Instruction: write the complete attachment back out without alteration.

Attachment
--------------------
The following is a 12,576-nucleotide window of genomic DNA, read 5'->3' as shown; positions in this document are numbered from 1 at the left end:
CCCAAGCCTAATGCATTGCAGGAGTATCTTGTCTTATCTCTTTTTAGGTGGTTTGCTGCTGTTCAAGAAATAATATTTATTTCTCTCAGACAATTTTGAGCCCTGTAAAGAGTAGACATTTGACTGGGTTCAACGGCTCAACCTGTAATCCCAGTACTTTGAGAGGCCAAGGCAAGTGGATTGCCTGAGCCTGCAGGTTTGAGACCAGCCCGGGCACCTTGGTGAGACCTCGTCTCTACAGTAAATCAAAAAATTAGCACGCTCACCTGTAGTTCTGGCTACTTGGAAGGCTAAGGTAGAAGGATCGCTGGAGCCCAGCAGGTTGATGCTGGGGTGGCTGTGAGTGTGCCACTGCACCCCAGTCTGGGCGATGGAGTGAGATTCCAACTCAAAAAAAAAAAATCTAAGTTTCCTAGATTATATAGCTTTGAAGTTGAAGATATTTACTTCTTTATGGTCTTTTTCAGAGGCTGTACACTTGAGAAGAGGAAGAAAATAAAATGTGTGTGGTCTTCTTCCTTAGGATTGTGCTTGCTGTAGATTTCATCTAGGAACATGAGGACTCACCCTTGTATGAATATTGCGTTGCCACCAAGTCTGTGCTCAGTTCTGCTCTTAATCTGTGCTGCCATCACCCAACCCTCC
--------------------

The following is a 12,576-nucleotide window of genomic DNA, read 5'->3' as shown; positions in this document are numbered from 1 at the left end:
CCCAAGCCTAATGCATTGCAGGAGTATCTTGTCTTATCTCTTTTTAGGTGGTTTGCTGCTGTTCAAGAAATAATATTTATTTCTCTCAGACAATTTTGAGCCCTGTAAAGAGTAGACATTTGACTGGGTTCAACGGCTCAACCTGTAATCCCAGTACTTTGAGAGGCCAAGGCAAGTGGATTGCCTGAGCCTGCAGGTTTGAGACCAGCCCGGGCACCTTGGTGAGACCTCGTCTCTACAGTAAATCAAAAAATTAGCACGCTCACCTGTAGTTCTGGCTACTTGGAAGGCTAAGGTAGAAGGATCGCTGGAGCCCAGCAGGTTGATGCTGGGGTGGCTGTGAGTGTGCCACTGCACCCCAGTCTGGGCGATGGAGTGAGATTCCAACTCAAAAAAAAAAAATCTAAGTTTCCTAGATTATATAGCTTTGAAGTTGAAGATATTTACTTCTTTATGGTCTTTTTCAGAGGCTGTACACTTGAGAAGAGGAAGAAAATAAAATGTGTGTGGTCTTCTTCCTTAGGATTGTGCTTGCTGTAGATTTCATCTAGGAACATGAGGACTCACCCTTGTATGAATATTGCGTTGCCACCAAGTCTGTGCTCAGTTCTGCTCTTAATCTGTGCTGCCATCACCCAACCCTCC